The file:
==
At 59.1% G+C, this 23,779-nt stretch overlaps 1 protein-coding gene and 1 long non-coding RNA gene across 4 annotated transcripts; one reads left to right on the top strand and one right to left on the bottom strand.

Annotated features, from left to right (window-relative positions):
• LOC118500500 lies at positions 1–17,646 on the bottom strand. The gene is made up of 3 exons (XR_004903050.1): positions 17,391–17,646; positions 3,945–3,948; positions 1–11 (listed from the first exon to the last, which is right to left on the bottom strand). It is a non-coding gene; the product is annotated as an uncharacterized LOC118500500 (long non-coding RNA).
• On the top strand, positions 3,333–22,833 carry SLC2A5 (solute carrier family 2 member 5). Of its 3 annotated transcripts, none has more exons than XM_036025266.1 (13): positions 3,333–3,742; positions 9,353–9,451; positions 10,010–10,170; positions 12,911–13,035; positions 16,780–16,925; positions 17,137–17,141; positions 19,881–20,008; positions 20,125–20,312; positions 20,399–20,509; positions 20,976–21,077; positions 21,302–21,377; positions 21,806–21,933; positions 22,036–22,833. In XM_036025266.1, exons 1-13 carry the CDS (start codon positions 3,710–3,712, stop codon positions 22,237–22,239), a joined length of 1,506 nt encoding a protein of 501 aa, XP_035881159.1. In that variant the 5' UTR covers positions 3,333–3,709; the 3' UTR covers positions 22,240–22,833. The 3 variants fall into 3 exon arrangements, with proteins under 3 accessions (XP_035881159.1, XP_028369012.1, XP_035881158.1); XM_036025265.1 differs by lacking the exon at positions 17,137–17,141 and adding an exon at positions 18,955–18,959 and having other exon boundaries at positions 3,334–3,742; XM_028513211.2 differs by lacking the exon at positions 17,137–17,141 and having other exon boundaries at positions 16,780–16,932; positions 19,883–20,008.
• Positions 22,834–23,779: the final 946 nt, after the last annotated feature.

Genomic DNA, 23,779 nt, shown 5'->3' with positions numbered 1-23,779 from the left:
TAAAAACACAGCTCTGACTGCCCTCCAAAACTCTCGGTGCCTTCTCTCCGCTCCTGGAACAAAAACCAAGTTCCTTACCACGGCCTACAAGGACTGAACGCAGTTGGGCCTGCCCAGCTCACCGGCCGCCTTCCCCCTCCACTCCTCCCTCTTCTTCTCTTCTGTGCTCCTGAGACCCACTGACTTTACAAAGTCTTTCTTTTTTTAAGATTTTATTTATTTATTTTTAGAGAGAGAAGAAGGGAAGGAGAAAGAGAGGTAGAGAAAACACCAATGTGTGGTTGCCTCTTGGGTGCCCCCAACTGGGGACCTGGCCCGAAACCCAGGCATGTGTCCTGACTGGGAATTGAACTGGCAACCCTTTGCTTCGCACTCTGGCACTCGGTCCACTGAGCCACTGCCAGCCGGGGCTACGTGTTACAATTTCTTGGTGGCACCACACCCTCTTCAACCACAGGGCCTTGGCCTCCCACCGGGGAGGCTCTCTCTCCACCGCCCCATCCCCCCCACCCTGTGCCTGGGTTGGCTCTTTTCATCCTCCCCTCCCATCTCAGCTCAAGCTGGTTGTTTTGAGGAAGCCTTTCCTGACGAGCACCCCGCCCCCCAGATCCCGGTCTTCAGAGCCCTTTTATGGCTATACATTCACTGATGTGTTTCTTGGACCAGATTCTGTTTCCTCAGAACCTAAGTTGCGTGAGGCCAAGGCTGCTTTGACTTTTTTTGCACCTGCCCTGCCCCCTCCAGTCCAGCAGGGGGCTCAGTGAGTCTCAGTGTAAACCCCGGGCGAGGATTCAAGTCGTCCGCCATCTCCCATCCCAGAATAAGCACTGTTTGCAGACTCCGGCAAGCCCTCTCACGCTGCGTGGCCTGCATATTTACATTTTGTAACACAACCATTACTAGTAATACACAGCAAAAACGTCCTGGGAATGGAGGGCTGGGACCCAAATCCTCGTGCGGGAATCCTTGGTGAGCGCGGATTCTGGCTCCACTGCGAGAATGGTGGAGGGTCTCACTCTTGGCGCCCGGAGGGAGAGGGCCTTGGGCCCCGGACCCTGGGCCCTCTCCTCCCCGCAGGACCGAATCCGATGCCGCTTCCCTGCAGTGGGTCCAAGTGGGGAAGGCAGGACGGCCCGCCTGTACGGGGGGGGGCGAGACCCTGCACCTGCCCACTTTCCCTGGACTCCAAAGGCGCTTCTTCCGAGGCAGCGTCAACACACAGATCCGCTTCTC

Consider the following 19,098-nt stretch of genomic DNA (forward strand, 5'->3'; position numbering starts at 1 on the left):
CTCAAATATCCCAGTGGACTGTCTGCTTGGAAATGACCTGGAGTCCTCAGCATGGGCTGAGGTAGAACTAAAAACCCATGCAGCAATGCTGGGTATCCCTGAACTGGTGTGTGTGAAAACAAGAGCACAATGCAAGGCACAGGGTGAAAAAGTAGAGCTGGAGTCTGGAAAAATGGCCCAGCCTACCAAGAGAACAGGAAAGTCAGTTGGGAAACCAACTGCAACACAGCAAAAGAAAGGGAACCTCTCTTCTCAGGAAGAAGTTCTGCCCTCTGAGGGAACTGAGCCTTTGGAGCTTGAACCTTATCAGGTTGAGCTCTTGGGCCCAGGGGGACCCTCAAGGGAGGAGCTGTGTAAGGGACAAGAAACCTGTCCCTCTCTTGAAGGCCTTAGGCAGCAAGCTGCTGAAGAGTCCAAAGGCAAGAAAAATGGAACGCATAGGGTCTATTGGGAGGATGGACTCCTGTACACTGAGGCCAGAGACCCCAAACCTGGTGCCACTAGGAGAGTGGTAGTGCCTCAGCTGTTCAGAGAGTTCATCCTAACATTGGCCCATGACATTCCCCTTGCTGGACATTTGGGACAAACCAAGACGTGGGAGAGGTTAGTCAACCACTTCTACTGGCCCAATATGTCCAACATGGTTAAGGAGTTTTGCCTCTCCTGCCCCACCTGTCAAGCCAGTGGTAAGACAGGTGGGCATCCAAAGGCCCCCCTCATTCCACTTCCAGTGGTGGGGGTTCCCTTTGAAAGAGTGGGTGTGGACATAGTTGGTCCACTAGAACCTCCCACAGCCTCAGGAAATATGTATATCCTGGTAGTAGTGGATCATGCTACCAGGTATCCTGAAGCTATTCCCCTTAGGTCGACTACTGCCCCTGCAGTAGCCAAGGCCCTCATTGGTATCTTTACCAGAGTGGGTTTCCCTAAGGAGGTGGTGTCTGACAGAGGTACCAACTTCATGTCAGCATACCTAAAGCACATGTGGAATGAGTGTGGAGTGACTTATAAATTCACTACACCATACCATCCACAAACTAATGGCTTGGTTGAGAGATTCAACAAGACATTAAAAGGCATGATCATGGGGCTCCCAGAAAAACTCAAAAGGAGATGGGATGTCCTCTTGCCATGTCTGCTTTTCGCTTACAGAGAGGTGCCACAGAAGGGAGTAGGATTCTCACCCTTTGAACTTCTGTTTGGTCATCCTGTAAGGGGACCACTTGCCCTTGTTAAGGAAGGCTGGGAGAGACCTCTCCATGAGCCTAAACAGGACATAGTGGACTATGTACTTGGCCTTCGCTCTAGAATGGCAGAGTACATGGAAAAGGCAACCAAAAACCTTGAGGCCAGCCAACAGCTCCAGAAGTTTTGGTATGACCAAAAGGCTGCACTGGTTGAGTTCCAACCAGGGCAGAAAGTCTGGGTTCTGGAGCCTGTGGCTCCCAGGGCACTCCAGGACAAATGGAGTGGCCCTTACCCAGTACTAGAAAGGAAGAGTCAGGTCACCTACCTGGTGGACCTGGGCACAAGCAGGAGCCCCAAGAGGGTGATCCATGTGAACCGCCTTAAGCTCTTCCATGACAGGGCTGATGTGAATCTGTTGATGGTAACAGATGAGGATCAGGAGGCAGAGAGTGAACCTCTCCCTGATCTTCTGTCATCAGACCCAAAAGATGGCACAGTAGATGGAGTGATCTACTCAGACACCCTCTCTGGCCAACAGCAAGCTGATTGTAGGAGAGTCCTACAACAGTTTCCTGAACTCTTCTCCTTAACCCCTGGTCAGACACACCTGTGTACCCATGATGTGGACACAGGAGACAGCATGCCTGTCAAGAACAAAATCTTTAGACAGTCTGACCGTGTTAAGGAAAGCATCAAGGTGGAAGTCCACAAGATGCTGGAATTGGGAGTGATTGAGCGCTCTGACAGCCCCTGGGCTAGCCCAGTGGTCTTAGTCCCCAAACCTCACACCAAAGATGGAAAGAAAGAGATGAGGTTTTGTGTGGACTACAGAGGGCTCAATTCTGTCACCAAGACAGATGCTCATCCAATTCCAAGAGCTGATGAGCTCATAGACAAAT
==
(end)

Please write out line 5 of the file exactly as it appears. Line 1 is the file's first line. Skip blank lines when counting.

• Positions 22,834–23,779: the final 946 nt, after the last annotated feature.